We moved on from the viewpoint toward our accommodation for the next 3 nights, the Ngorongoro SOPA Lodge. Drove over some quite rutted dirt roads and received, according to our guide, “free African massage”. Upon arrival at SOPA lodge we were greeted with a nice warm cloth and a cool passionfruit punch. The lodge is at 7800 feet elevation and you can feel it in temperature and the thin air. I had read many reviews prior to coming that denigrated the lodge for various reasons but I believe many of those were written by people who had unrealistic expectations. It’s not high luxury or the traditional tented safari experience, or filled with resort amenities but if you know that going in, this hotel is an excellent choice. It is very close to the access road for your early game drive start and the only lodge on the crater rim oriented toward the setting sun, which was gorgeous on our nights here.

The lodge has a small pool with loungers around it along with a real nice patio area surrounding the main building for enjoying your sundowners before dinner. Our room was nicer than expected. And huge! Foyer area, 2 Queen beds, giant bathroom/shower, and small “patio” indoor area looking out through large plate glass windows providing an astonishing view toward the crater. After lunch and settling in somewhat, we headed back to the lobby to connect with the guide and ranger who were accompanying us for our scheduled East Crater Rim Walk. Amani introduced us to our ranger Peter and our Maasai guide whose name I have forgotten. We agreed on 90 minutes-based really on “how much do you want to tip?”” since the walk had been pre-paid through Lion World. Then we found out we would be walking one way and picked up by Amani for the return back to the lodge. So the 4 of us headed out through some scrub forest. We lost a good bit of altitude which made us look forward even more to the ride back.

We arrived to a clear area with a bit of infrastructure and a stream. Peter told us it was a permanent source for SOPA water. Animals do come in to drink and security guards it at night. Onward from there to a viewpoint that was literally on the edge of the crater. Next step was a doozy. You could see more clearly some of the features at the bottom, including the animals. Able to take some fuzzy pics of buffalo and our first 2 elephants. As we continued walking we talked with Peter and the Maasai about wildlife, the Maasai cattle herding, and rangers duties. We were informed that buffalo and elephants occasionally visit the SOPA property at night-hence the need for escort back to your room after dark. Our Maasai guide was carrying a cell phone, which was a bit of a surprise but service in the area has done a lot of good for the locals and the game drives.

Our only animal contact during our walk was coming across a couple of “ant highways” along the trail. Endless lines of them all with their own jobs. Millions. Peter said we didn’t have enough time to watch until the end of the line appeared. Ended our walk after connecting with Amani on a service road and proceeded back to the lodge for dinner. Buffet dinner much better than one would expect out here and there was a staff choir performance-very nice.

Upon our return to our room, we were greeted with our curtains drawn, our laundry picked up, & hot water bottles in the sheets warming our bed. Fantastic. Tomorrow, our first trip into the Ngorongoro Crater.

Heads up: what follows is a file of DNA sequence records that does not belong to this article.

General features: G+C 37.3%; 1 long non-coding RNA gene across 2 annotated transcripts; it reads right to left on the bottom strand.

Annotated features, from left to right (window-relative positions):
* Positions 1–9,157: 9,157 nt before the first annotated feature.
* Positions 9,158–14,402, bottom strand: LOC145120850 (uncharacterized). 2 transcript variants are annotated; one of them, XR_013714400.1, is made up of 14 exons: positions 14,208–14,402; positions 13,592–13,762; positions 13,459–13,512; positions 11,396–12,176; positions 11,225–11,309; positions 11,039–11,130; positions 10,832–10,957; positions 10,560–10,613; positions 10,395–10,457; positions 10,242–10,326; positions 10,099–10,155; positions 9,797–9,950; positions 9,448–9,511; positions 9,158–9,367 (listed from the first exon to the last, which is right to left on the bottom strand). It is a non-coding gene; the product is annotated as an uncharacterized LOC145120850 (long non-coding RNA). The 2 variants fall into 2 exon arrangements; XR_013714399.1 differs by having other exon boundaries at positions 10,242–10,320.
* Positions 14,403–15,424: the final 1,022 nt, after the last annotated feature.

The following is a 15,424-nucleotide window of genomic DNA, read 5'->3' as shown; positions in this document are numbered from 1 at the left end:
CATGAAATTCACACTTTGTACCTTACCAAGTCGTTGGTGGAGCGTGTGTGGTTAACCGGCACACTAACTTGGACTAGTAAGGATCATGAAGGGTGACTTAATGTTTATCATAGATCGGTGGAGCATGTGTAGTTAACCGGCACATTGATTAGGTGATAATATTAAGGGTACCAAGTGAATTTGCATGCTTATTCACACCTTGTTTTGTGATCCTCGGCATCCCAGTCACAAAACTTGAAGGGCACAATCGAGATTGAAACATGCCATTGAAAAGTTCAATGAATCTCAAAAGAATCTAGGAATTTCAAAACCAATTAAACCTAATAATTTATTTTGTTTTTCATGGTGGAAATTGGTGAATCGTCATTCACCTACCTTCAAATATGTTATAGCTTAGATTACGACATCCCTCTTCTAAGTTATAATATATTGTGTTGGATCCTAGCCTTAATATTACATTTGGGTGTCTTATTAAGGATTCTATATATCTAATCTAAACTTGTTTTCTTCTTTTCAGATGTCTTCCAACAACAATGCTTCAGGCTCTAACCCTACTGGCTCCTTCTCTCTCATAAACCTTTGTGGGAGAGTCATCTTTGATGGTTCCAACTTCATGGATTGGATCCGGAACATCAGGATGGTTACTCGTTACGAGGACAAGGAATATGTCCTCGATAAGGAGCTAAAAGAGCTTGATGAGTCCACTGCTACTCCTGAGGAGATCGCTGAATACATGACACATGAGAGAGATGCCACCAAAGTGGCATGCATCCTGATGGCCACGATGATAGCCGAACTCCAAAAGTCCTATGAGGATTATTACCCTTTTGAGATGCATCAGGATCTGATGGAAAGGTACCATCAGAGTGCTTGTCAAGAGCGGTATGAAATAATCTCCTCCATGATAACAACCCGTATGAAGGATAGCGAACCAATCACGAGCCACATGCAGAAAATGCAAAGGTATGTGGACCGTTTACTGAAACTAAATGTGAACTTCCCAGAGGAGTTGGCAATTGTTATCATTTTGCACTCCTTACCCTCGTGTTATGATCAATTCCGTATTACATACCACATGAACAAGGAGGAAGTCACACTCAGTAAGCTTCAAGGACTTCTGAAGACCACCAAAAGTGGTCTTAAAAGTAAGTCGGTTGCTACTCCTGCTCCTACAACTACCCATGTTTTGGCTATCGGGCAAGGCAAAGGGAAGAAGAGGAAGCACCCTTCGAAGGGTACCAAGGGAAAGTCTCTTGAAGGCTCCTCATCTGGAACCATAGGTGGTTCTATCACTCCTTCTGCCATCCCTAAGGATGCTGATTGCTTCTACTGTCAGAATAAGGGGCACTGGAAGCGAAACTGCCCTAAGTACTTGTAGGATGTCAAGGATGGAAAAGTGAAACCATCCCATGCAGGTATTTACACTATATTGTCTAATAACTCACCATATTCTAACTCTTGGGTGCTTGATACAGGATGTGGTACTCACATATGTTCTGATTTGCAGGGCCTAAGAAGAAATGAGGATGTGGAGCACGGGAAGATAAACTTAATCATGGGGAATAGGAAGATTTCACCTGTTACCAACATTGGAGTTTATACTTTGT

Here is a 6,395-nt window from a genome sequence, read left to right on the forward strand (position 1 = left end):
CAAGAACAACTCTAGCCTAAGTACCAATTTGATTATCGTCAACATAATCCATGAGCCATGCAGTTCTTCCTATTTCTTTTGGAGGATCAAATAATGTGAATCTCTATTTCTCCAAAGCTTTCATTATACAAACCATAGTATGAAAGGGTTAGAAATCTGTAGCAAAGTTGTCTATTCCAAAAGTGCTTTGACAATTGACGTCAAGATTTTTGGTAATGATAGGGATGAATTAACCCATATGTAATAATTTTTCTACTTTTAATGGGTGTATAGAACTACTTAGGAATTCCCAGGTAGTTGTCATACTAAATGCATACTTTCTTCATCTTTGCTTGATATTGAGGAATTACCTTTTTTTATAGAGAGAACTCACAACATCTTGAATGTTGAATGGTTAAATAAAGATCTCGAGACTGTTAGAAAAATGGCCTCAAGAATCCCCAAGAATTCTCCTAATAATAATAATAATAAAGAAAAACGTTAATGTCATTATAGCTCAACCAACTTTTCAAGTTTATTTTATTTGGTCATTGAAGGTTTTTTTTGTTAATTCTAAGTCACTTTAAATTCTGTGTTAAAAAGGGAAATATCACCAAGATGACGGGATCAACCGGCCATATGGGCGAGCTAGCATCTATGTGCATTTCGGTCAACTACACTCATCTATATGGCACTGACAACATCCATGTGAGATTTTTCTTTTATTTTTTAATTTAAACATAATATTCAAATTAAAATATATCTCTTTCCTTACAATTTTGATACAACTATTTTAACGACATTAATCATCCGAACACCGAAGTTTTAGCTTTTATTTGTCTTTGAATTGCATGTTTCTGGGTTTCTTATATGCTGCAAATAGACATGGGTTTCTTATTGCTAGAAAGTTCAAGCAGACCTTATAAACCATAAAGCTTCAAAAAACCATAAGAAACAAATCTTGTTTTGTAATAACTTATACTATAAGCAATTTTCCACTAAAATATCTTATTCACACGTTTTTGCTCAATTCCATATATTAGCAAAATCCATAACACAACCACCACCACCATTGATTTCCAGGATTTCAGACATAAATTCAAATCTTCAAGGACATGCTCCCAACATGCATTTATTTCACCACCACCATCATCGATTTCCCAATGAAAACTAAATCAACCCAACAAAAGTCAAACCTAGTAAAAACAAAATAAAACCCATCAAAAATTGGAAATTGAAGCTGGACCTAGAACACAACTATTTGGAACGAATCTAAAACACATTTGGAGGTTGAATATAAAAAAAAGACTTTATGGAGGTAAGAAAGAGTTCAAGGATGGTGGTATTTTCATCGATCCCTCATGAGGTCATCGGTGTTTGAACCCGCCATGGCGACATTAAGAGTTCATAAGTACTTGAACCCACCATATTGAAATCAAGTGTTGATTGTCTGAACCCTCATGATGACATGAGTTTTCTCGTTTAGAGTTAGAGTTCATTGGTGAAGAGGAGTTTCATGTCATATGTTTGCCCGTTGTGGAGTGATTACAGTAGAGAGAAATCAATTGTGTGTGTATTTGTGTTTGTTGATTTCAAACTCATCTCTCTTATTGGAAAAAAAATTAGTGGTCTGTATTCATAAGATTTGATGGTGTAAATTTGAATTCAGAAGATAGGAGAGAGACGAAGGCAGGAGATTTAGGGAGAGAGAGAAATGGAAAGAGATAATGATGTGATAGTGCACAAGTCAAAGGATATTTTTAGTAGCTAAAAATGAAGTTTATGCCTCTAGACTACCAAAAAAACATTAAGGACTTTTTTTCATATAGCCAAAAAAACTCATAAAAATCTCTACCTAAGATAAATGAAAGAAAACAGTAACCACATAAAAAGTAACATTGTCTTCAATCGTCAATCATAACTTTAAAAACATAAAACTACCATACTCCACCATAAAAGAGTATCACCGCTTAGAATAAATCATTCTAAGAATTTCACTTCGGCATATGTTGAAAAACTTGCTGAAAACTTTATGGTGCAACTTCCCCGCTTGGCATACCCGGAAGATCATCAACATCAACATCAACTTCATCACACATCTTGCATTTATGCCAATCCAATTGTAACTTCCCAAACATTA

melproffit is offline  
Reply With Quote
Nov 8th, 2018, 08:46 AM
  #2
 
Join Date: Aug 2010
Posts: 689
Thanks for taking the time to post your trip report. It will be very helpful for others planning their own adventure. Sounds like you're off to a good start!

I stayed at the Crater Sopa Lodge 7 years ago and the place looked tired at that time, it was May and the nights were really cold but they wouldn't turn the heat on in the rooms. Seems they have a set time of the year to turn them on regardless of the temps outside. The sunsets are pretty amazing tho!

Looking forward to your next installment.
KathBC is offline  
Reply With Quote
Nov 8th, 2018, 11:34 AM
  #3
Original Poster
 
Join Date: Feb 2006
Posts: 111
Thanks KathBC. I am near you sort of, in Seattle area. I should have added dates to first installment. It was Sept 18/19/20. Here is the next days report.
Sept 21-Ngorongoro Crater

Crater Drive #1-6am alarm for breakfast before departing into the crater to spend the day looking for the Big5! 30+/- minute drive down into the Crater. You lose 600 feet of elevation as you descend. Our guide informed us as we drove that rhinos are hard to find in the Crater, very few cheetah live here, and leopard sightings are very rare. All this information was pretty disappointing to hear. Our first major sighting was 4 lone male buffalo on the way down in the distance. Amani told us these were older males that separate themselves from the herd except to breed. And they are very aggressive. Then we saw a good looking male ostrich. Big highlight of the day occurred early on-10/11 member Lion pride in the first hour. Many lionesses along with juvenile males and females lounging in the sun, then moving into shade as we watched. Able to move very close in our vehicle. Got some great photos in beautiful early light but no real action. Still amazing.

As the drive continued we saw numerous other birds and wildlife including:

Two species of Gazelle

Many Buffalo, some quite large

Large herds of Zebra (including males fighting) and Wildebeest

Many Hippos in the water

Male Waterbuck, very regal

Baboons with babies & Vervet Monkeys